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Guess whose unbirthday it ISN'T?

I was alerted by Amanda via twitter that Dickens's birthday. No, I wasn't aware. I had zero idea, in fact. Was not expecting it. BUT HERE IS HIS HASTILY COBBLED TOGETHER BIRTHDAY POST.

"I may have been an asshole to my wife,
but I still deserve a birthday hat."

Yes, Dickens, shining light of the Victorian age, second only to Shakespeare in the English canon, general misogynist but getting-better-at-the-end-of-your-life, consider yourself saluted this day of days. You who gave us Bleak House but also Great Expectations, Pickwick Papers but also Barnaby Rudge, the best parts of Our Mutual Friend but also the worst parts of Our Mutual Friend, has anyone come close to you in the last hundred and forty years? Well, maybe J.K. Rowling. BUT NO ONE ELSE.

People are going to celebrate this different ways, but I'm going to name some characters of his I love with an irrational love that would make me punch people who disagree with me:

Lady Dedlock, Bleak House. I hated Dickens when I was 18, and when I found out I had to read a giant book of his called Bleak House, I despaired in an overwrought 18-year-old way. But then I read it and discovered it's basically the greatest ever. Lady Dedlock is the first Dickensian character I loved. She's multi-layered and psychologically fascinating and her husband is tragically and adorably devoted to her. I want to hug Sir Leicester a million times.

Richard Swiveller, The Old Curiosity Shop. Dickens, you are so great. SO great. Richard Swiveller starts out as a seemingly ancillary character, stuck in for comic relief. He becomes...oh, I cannot even. I love Richard Swiveller. I LOVE HIM SO MUCH.

Nancy, Oliver Twist. I should probably re-read Oliver Twist. It might not suck as much as I remember. Nancy, however, is amazing. In a world of strictly Good and Bad, she hovers in the middle, and we all (probably) know what the consequences of that are. I'm actually much more in love with her in the musical Oliver!, because she's wayyyy more fleshed out, but she's my favorite part of the book.

Septimus Crisparkle, The Mystery of Edwin Drood. Sigh. Reverend Crisparkle, I would like to keep you in my pocket and carry you with me for always. And critics are so MEAN to you. They call him "dreadfully stupid" and it is AWFUL, because he is patently not -- he is just nice. Nice ≠ stupid. Anyway, he takes in Helena and her twin brother Neville, the orphans from India, and he's just...he's just the greatest.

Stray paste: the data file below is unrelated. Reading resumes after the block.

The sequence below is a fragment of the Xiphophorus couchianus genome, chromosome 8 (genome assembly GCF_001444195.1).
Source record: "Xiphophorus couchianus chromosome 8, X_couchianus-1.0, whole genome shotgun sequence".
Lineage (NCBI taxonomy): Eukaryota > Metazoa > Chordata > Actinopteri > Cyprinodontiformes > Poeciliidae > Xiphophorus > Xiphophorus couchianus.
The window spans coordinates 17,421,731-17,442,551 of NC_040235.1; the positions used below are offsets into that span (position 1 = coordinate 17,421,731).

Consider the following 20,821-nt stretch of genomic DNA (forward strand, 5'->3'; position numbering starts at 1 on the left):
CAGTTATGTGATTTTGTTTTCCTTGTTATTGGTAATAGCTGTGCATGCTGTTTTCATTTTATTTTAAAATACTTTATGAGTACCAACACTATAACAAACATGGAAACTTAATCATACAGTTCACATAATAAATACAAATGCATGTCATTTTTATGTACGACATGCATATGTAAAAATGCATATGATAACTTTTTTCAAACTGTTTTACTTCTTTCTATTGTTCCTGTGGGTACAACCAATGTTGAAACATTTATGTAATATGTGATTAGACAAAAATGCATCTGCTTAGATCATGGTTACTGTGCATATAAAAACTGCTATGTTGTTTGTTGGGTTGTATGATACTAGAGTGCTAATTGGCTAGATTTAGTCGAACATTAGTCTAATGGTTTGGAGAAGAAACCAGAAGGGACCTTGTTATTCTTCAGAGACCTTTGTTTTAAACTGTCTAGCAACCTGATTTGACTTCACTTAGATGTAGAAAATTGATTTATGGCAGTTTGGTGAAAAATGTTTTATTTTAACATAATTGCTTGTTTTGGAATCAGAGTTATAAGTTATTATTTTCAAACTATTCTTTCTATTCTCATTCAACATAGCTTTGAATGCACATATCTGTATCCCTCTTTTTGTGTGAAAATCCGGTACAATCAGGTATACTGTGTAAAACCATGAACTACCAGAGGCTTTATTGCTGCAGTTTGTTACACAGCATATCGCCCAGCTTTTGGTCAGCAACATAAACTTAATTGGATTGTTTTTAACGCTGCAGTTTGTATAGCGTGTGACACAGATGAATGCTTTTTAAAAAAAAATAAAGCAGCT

Mrs. Jellyby, Bleak House. I cannot explain my fascination with this character. She's one of Dickens's examples of misdirected charity, as she is over-invested in helping the natives of Borrioboola-Gha while ignoring her family to a ridiculous degree. There are multiple instances where I want to shake her, but I love every scene she's in.

The Lammles, Our Mutual Friend. OMF is pretty much about money and greed, and the Lammles marry each other thinking the other has money, while neither does. They then decide they'll GET money, and in the mean time pretend to be happily married while in fact hating each other. I have a weird desire for them to fall in love in the middle of this, even though that is absurd and they are Not Nice people: 
Charming to see Mr. and Mrs. Lammle taking leave so gracefully, and going down the stairs so lovingly and sweetly. Not quite so charming to see their smiling faces fall and brood as they dropped moodily into separate corners of their little carriage.
Louisa Gradgrind, Hard Times. I hate Hard Times. It's basically a giant rant against Utilitarianism. But I have a playlist for Louisa Gradgrind, made while pulling an all-nighter in college because I had to write an essay about her. Her theme is Kelly Clarkson's 'Breakaway.' OMG IT IS SO PERFECT YOU DO NOT EVEN KNOW. No, but Louisa is the best and gets an unusual ending, so go Dickens, bein' all differenty from yourself.

There are more, but in the interest of not making this stupidly long, let's cut it off there. Honorable mention goes to Helena Landless, Bella Wilfer, Mr. Grewgious, Mr Vincent Crummles, and Mrs. Pardiggle.

Dickens. You caused a lot of harm to some people, but you caused a great deal of happiness to others. I'm not saying I wouldn't kick you in the shins if we met, but I'd probably hug you afterward.


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